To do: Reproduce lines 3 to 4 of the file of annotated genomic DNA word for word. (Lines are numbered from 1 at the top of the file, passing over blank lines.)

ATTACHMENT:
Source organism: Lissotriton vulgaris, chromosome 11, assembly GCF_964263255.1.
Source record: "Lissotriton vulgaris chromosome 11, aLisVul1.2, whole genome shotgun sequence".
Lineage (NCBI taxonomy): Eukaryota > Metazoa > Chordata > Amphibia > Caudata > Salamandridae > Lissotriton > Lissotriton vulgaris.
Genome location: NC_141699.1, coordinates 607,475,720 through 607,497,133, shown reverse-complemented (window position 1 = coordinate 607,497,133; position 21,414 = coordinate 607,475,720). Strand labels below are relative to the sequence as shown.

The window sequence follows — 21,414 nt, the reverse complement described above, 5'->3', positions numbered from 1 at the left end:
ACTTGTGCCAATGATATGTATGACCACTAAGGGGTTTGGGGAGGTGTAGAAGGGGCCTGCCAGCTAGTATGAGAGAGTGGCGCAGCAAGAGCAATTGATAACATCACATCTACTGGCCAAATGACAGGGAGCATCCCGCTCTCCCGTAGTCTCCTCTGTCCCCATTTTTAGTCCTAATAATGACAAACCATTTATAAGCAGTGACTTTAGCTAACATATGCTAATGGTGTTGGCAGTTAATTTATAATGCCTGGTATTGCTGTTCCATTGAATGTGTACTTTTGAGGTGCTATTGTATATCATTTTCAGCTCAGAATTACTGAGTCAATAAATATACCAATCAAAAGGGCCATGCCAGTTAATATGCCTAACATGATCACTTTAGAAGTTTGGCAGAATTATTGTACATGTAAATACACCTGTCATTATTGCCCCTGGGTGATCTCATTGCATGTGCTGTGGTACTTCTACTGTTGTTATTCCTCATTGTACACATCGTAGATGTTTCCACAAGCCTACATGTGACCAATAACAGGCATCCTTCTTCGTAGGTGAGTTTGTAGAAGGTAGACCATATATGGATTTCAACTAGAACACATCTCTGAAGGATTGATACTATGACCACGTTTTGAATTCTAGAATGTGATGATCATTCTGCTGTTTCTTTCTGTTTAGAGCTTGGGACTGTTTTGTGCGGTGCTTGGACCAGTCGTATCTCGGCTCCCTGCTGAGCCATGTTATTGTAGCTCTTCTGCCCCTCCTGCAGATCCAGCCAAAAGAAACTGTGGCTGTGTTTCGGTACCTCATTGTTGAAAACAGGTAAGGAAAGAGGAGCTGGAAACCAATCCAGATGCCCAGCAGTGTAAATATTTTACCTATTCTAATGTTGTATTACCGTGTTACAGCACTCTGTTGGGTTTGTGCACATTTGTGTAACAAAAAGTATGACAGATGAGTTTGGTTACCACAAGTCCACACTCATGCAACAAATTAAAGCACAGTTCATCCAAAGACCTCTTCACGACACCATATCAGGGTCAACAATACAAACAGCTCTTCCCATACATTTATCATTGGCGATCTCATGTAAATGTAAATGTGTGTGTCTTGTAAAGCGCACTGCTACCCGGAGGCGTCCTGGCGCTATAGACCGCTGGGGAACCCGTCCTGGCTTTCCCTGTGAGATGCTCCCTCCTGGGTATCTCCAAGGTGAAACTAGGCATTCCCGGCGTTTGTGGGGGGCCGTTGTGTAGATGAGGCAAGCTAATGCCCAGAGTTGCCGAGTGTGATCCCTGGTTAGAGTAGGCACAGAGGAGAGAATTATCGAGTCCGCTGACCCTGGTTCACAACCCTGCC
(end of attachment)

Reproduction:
Lineage (NCBI taxonomy): Eukaryota > Metazoa > Chordata > Amphibia > Caudata > Salamandridae > Lissotriton > Lissotriton vulgaris.
Genome location: NC_141699.1, coordinates 607,475,720 through 607,497,133, shown reverse-complemented (window position 1 = coordinate 607,497,133; position 21,414 = coordinate 607,475,720). Strand labels below are relative to the sequence as shown.